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Column: The travesty of family separation

  • Detroit Free Press illustration -- Rick Nease

For the Valley News
Published: 11/21/2020 10:10:19 PM
Modified: 11/21/2020 10:10:04 PM

During their second debate, Joe Biden criticized Donald Trump for separating migrant children from their parents at the southern border. Because many parents were repatriated — “sent back to where they came from” — or sent to camps over the border, there are now more than 500 children whose parents have not been located and who have spent up to two years as wards of our country. Trump has belittled the effect of this separation on the children, saying they are “well-cared for” in “beautifully run” facilities. Since some of my taxpayer dollars were presumably used in this project, I find it necessary to examine my role as a citizen in the context of my government’s action.

The cruel separation of children from their parents, as a deliberate policy conducted at the U.S. border in order to discourage people from Central America from applying for asylum, could be viewed as a crime against humanity under international law. And while children and parents were occasionally separated at the border in the past, the Trump administration’s “zero-tolerance” policy resulted in a dramatic increase — some 2,000 children were separated from their parents over a single six-week period in 2018, according to the Trump administration’s own figures.

Kidnapping, removing a child from a parent and restraining the child to prevent parental recovery is a crime in the U.S., whether or not ransom is demanded. (Children may of course be removed from dangerous settings or incompetent parents under state laws that specify the conditions under which that can occur.) But when a child is taken from a foreign national parent by a government employee or contractor, who was “only doing what I was ordered to do,” the kidnapping statutes become problematic. One has to go further up the chain of command to learn where the order came from.

As a taxpayer and a citizen I am complicit in this travesty, and I believe that one of the first orders of business of the new Biden administration should be to apologize to the rest of the world for our actions in this matter. We should then move quickly to identify the parents, support them and reunite them with their offspring. We should pay them a reasonable settlement for what was done — which will help parents cover the expenses of assimilating their children and also reduce the overall cost to the government — and we should assist in the collection of genetic samples that will be necessary in many cases to prove parenthood. Unfortunately, despite our best efforts, some children may never rejoin their families. Parents or relatives may never be found.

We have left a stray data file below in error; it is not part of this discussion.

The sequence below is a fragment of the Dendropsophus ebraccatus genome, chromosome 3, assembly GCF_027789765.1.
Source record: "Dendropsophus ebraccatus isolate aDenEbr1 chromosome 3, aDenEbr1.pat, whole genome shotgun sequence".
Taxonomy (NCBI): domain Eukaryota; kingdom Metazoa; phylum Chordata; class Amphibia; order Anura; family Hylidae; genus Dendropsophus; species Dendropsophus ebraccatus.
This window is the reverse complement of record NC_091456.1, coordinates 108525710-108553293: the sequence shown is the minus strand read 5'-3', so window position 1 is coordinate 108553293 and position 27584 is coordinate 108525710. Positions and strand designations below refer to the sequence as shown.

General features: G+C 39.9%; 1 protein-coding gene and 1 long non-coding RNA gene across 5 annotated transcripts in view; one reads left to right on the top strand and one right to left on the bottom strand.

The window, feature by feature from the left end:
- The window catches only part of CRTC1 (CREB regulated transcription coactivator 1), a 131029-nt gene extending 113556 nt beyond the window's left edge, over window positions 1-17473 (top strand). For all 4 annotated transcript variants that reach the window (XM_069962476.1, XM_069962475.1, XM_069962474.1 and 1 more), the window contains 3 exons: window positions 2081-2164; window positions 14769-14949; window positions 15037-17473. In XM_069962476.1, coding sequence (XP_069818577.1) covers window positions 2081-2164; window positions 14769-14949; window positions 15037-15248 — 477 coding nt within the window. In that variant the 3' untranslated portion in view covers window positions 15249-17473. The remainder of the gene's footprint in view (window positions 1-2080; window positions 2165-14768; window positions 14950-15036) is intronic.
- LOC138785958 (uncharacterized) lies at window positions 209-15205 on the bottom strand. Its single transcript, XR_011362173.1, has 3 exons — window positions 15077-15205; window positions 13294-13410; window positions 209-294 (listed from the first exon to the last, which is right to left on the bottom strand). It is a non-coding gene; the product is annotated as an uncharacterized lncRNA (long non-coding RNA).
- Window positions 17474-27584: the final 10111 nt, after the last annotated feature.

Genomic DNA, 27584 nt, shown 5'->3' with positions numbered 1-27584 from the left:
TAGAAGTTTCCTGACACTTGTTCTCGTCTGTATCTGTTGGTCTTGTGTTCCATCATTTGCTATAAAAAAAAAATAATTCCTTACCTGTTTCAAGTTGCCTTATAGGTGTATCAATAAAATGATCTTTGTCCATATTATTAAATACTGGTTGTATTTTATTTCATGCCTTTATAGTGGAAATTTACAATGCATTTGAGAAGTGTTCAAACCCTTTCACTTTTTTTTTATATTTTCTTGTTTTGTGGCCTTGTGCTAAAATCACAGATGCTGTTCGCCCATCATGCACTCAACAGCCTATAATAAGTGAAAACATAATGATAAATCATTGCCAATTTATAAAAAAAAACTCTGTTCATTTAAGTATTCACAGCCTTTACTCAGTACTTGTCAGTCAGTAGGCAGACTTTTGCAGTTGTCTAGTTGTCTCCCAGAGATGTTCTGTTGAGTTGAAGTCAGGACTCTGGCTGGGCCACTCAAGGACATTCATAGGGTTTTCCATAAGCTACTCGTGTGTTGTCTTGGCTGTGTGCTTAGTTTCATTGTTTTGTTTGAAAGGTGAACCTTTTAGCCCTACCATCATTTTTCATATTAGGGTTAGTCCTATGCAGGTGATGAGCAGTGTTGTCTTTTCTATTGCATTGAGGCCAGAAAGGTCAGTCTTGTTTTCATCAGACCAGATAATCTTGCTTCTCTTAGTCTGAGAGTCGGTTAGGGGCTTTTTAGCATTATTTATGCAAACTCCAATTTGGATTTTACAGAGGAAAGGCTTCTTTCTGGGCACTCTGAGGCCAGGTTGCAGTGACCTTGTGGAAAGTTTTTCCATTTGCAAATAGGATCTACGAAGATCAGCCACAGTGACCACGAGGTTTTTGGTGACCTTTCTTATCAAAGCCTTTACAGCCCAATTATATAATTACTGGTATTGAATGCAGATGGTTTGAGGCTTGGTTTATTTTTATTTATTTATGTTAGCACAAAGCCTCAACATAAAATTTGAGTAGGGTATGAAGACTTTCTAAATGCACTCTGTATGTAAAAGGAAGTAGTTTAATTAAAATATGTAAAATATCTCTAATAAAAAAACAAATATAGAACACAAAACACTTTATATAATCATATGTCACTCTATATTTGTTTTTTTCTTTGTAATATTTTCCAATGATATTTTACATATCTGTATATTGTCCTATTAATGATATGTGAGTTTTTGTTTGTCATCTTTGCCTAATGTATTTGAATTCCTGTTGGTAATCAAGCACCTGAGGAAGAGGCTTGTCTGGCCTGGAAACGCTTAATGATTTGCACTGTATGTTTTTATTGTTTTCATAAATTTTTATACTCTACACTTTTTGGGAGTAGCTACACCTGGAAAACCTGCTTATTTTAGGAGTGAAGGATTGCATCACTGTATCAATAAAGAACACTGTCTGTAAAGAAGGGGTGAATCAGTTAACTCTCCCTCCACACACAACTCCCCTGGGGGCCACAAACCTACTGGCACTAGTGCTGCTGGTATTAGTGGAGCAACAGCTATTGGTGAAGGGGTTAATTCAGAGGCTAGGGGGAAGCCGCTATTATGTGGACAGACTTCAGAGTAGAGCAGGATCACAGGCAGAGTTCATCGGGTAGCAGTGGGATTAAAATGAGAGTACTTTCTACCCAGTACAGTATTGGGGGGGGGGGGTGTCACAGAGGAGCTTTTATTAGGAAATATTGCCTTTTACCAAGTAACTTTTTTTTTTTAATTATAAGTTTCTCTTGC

In the meantime, we will struggle with the conundrum presented by the presence of these children in our country.

They were not born here, they are not naturalized citizens and they will eventually know that they are children of people the Trump administration tried to keep out. Each month that passes will make it harder to find their parents and, if they are returned, less likely that they will be able to communicate in a common language. Moreover, parents who are living in the camps along the border awaiting the determination of their asylum status may not be able to offer an environment for healthy child development.

And what about a few years from now, when these “leftover” children are entering adulthood — that is, if they make it through adolescence alive? Are they still in facilities run by contractors? Or have they been put up for adoption? On whose authority? Who supports their education and health care? Are they citizens by now? Can they work and vote?

There is every likelihood that these young people will be exploited unless we address the risk generated by this atrocity. Clearly a legal structure needs to be created by the Biden administration to accommodate their basic human needs.

Another important task for a new administration should be an investigation into how this atrocity occurred. The records of all those involved should be preserved and inspected for any information that could assist in reuniting the children with their parents, and for deliberation and punitive action, if appropriate. The story of how it all happened should be generated, and those involved should issue apologies, which would be helpful in educating the public and could decrease the risk that a similar debacle will occur again.

O. Ross McIntyre, of Lyme, is a professor emeritus of the Geisel School of Medicine at Dartmouth and former director of the Norris Cotton Cancer Center.




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